Caecilians are legless tropical amphibians that live mostly underground. Yet some of them sport bright stripes or solids in shades of yellow, pink, or blue — surprising, since visual signals aren't much use in their dark tunnels.
The reason for such gaudy attire seems to lie in the recent observation that caecilians are not entirely subterranean, say Katharina C. Wollenberg of the Technical University of Braunschweig in Germany and G. John Measey of the South African National Biodiversity Institute.
Many species occasionally crawl on the surface during the day, an easier — though much riskier — alternative to underground travel. Wollenberg and Measey think that even sporadic appearances in daylight are enough to promote the evolution of conspicuous animal skin.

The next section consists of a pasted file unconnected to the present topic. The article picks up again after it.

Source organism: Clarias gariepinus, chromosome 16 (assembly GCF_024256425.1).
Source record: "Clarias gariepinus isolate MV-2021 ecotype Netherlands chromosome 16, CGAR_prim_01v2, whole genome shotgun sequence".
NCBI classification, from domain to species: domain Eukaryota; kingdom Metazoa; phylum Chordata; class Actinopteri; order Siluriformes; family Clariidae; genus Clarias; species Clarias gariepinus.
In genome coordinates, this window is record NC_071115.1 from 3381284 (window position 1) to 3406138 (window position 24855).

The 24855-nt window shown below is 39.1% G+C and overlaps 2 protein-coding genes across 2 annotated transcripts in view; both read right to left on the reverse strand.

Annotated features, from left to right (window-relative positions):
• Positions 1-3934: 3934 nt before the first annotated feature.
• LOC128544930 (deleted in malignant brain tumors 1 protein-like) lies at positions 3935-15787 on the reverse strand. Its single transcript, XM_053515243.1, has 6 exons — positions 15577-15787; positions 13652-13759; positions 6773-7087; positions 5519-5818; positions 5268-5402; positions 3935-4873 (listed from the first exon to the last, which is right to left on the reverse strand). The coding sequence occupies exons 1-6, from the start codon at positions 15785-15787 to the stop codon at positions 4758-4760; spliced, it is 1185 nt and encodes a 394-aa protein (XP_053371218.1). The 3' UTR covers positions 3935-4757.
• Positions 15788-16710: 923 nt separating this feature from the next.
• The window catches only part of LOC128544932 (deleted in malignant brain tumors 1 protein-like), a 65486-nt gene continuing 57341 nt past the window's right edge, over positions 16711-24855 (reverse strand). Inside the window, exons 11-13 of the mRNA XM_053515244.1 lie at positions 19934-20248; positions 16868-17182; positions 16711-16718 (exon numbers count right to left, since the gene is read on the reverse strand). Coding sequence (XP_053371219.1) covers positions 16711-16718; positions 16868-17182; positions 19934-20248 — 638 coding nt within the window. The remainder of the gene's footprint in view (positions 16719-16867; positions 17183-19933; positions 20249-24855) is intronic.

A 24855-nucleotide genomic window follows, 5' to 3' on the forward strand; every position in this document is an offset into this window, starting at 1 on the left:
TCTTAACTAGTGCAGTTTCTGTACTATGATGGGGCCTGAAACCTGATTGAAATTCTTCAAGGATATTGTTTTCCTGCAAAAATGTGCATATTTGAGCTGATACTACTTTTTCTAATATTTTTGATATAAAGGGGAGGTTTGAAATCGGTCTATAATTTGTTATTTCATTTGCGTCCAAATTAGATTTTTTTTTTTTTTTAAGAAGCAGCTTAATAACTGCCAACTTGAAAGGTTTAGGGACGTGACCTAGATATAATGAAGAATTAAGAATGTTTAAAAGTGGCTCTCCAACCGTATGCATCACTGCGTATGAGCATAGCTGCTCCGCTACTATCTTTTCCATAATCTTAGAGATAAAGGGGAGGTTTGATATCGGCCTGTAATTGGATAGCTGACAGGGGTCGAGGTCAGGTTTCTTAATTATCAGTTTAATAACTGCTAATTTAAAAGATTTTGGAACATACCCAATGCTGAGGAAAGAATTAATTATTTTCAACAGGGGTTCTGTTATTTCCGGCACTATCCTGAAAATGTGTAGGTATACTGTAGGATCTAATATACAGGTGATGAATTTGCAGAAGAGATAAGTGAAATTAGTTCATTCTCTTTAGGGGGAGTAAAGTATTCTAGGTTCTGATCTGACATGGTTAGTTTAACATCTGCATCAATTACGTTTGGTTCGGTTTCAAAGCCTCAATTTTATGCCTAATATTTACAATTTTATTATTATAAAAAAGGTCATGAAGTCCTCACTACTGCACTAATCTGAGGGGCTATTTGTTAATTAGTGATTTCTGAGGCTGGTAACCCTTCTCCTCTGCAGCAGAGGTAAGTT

They base their assertion on a statistical correlation they discovered in more than thirty species of caecilians between colorful or patterned skin and a tendency, however small, to spend time on the surface.
Maybe the color and markings are good camouflage on certain terrains where caecilians prosper. They could also advertise the presence of toxins to potential predators — as they do in other amphibians. Whether caecilian skin actually harbors any toxins remains to be determined, but faking it is a useful Amphibia-class trick.
The findings are detailed in the Journal of Evolutionary Biology.